Opening Remarks By Ambassador Ramadhan Mwinyi, Deputy Permanent Secretary Of The Ministry Of Foreign Affairs And East African Cooperation Of The United Republic Of Tanzania On The 9th Session Of The Joint Commission Meeting (JCM) Between The United Republic Of Tanzania And The Republic Of India In New Delhi, India, 15th October 2018.
Co-Chair, and Our Host,
Distinguished Senior Officials from both Delegations,
Delegates from Tanzania and India,
It is a great honour and privilege for me to address this august group sitting for the 9th Session of the Joint Commission Meeting between the United Republic of Tanzania and India. On behalf of my delegation and indeed on my own behalf, I would like to convey our heartfelt and sincere appreciations to the Government and the People of India for the courtesy hospitality that has been accorded to us since our arrival in New Delhi. I thank you very much.
Allow me also to thank our two teams of experts who have tirelessly worked long hours to prepare this meeting. I know for certain that a great deal of effort and sleepless nights has gone into these preparations and therefore it is fitting to congratulate them for a job well done.
In the same vein, I would be failing in my duty if I do not recognize the role played by â€œthose behind the sceneâ€ who are always forgotten, for their unwavering efforts of making sure that successful deliberations are achieved.
Friends and distinguished participants,
This meeting is happening long after the usual time table would require. We were supposed to have met in 2015, but that could not happen as by that time Tanzania was preparing for her General Elections, for the Fifth Phase Government under President John Pombe Joseph Magufuli.
You may have been following on the radical transformation and reforms that have accompanied his philosophy, including austerity measures especially, on foreign trips. At the beginning, it was hard to conceive, but slowly the Tanzania citizenry understood the philosophy being advocated by the President. We are now at the same understanding and that is confirmed by the size of delegation attending this important meeting.
But it is also important to note that we could not meet in 2016, because of the State visit to Tanzania by Prime Minister Narendra Modi in July 2016, whereby a number of deliberations were agreed upon, thus providing time for our two parties to implement the decisions and directives from our two Principals. On the other hand in 2017 we had our 4th Joint Trade Committee (JTC).
During the State visit of Prime Minister Modi, the two leaders agreed, among other things to deepen our partnership in agriculture and food security, including enhanced export of pulses from Tanzania to India; work together in development and use of natural gas; partner in building industrial economy, capacity building to various institutions in Tanzania; and deepening our trade and investment partnership by encouraging greater industry to industry relationships.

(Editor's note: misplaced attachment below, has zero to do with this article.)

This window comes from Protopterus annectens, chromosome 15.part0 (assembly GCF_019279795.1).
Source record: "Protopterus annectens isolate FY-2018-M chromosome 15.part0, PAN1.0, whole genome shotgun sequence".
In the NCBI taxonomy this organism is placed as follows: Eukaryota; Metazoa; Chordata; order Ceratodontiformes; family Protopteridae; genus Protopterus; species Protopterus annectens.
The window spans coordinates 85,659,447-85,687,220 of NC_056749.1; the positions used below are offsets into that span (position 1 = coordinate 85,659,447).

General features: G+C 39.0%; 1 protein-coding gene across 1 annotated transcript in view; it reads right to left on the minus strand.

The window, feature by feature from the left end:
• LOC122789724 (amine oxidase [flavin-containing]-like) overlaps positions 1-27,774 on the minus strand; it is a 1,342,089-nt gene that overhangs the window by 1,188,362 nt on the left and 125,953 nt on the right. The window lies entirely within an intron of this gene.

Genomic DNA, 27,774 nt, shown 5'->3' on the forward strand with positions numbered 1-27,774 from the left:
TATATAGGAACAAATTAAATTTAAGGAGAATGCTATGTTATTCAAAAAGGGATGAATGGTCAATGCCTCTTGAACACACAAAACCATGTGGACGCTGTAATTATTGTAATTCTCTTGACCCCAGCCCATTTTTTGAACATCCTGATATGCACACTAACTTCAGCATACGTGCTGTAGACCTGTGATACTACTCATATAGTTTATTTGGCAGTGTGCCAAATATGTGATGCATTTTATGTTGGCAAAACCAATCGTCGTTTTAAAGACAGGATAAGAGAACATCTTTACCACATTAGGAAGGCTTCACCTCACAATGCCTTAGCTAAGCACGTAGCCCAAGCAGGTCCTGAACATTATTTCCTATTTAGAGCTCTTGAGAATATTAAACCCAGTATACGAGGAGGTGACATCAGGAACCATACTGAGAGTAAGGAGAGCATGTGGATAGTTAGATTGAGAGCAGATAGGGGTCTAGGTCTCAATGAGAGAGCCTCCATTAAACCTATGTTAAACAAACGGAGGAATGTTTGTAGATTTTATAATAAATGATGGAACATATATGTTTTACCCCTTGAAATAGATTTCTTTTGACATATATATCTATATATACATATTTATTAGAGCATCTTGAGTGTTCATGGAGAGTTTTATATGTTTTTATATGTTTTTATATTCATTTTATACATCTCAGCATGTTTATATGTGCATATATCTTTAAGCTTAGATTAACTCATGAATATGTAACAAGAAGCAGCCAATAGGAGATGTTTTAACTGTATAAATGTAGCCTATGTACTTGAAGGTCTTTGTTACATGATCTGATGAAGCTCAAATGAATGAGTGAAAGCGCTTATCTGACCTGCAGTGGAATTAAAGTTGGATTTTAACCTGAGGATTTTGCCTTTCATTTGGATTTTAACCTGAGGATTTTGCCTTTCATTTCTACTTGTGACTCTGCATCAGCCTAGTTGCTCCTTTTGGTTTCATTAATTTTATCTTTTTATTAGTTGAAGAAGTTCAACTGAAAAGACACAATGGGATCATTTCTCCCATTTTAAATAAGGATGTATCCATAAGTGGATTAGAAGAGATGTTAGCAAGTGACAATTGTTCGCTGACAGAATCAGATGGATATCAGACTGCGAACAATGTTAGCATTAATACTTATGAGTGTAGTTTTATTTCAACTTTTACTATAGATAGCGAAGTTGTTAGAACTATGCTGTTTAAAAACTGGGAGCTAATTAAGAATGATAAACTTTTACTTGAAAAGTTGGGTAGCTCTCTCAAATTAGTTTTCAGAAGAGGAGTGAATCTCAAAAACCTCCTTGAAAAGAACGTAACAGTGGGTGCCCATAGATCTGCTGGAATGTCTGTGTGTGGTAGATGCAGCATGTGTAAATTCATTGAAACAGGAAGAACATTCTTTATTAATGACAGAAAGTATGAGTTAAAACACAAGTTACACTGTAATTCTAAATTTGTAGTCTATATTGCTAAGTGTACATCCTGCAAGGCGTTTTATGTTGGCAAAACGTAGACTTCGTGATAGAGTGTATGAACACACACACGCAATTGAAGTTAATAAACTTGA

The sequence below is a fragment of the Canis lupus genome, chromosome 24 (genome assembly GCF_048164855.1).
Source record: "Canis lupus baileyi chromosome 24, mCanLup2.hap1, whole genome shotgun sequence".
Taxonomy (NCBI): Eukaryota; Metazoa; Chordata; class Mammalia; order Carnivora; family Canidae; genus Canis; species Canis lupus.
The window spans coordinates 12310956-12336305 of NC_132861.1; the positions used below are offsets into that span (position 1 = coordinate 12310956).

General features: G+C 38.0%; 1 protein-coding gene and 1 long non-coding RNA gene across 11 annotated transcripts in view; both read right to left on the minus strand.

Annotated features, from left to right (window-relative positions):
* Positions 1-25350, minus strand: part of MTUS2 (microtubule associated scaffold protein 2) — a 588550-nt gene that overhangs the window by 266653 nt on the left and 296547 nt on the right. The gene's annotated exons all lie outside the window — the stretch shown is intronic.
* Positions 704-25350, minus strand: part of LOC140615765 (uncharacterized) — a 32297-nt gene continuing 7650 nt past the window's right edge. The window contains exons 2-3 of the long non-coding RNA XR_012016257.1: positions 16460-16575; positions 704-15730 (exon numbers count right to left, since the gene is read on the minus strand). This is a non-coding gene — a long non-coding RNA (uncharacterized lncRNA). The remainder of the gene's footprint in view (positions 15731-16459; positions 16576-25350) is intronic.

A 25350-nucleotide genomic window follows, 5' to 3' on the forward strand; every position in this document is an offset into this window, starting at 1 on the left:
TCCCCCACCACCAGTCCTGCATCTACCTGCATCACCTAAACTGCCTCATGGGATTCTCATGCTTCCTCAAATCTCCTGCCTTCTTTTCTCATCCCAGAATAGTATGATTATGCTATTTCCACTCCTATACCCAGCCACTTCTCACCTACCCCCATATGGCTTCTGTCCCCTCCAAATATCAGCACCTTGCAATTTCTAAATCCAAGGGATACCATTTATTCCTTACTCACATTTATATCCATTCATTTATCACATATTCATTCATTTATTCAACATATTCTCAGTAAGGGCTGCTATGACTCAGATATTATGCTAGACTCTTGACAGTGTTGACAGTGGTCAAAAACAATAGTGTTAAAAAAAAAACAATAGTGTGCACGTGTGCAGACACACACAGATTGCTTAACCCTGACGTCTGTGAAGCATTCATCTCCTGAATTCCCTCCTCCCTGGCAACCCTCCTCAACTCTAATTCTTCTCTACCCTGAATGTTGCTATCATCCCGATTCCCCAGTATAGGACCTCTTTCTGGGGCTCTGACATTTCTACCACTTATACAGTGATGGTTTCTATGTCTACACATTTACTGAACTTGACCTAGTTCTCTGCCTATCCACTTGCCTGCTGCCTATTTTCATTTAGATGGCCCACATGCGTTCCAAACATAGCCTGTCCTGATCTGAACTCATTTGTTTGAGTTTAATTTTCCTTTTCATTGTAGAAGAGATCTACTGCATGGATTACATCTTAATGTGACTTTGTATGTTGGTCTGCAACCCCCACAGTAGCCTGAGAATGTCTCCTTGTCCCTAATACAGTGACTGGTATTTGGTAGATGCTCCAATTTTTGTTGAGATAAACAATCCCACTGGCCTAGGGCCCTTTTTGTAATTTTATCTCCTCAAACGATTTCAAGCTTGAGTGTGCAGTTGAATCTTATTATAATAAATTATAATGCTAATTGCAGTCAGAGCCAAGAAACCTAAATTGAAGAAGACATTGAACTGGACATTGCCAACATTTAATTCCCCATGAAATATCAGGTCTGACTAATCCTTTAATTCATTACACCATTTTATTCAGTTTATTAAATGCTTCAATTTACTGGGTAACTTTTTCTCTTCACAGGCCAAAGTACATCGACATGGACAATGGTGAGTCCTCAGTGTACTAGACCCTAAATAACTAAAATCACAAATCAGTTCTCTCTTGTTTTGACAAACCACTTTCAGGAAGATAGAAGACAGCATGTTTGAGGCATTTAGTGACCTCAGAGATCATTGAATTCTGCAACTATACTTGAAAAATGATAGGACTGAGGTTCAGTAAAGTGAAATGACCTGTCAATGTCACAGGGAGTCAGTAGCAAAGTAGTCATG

These were firm commitments of the two Principals which should be implemented to the letters. Although some of these commitments have been implemented and others are still in the process of implementation, we wish to refer to an Agreement on pulses which has greatly suffered because of the bumper production of pulses in India in the year 2016/17, resulting to the ban of import of pulses from Tanzania.
We had hoped that, this was a temporary measure but it does not seem to be case. Therefore, hoping that this would not be seen as asking too much, we are humbly pleading with our brotherly country, to open up a small window for our produce once the domestic market stabilizes.
Bilateral ties between Tanzania and India have been cordial and warm since the establishment of our diplomatic relations way back in 1961. To date, Tanzania is one of the largest beneficiaries of grants, assistance and support from India in many fields, for which I will not attempt to elaborate. But it suffices to register our earnest appreciations to the Government of India, our true ally.
Ladies and Gentlemen,
It is worth mentioning here that, in terms of investment flows to Tanzania, India is among the top five investment source in Tanzania, adding up to USD 2.2 billion. Major areas of investment from India include; the manufacturing, telecom, transport, agriculture, tourism, services, construction, energy, financial, natural resources, human resources, broadcasting and information technology.
By and large, the cumulative FDI inflow from Tanzania to India (from April 2000 to March 2017) stood at US $ 3.45 million and it is most likely to expand. With the current administrationâ€™s drive for industrialization, Tanzania looks positively to benefitting from Indiaâ€™s vast experience, expertise and support in this field. As the African proverb goes: "There is no better mirror than the best friend." So, we will continue to promote more collaboration with our Indian sisters and brothers as we strive to achieve our vision.
Ladies and Gentlemen,
Allow me to close my brief remarks because we have a very ambitious agenda ahead of us. I have faith in our two dedicated teams of experts and, I hope we will have good outcome of our meeting.
I THANK YOU ALL FOR YOUR KIND ATTENTION.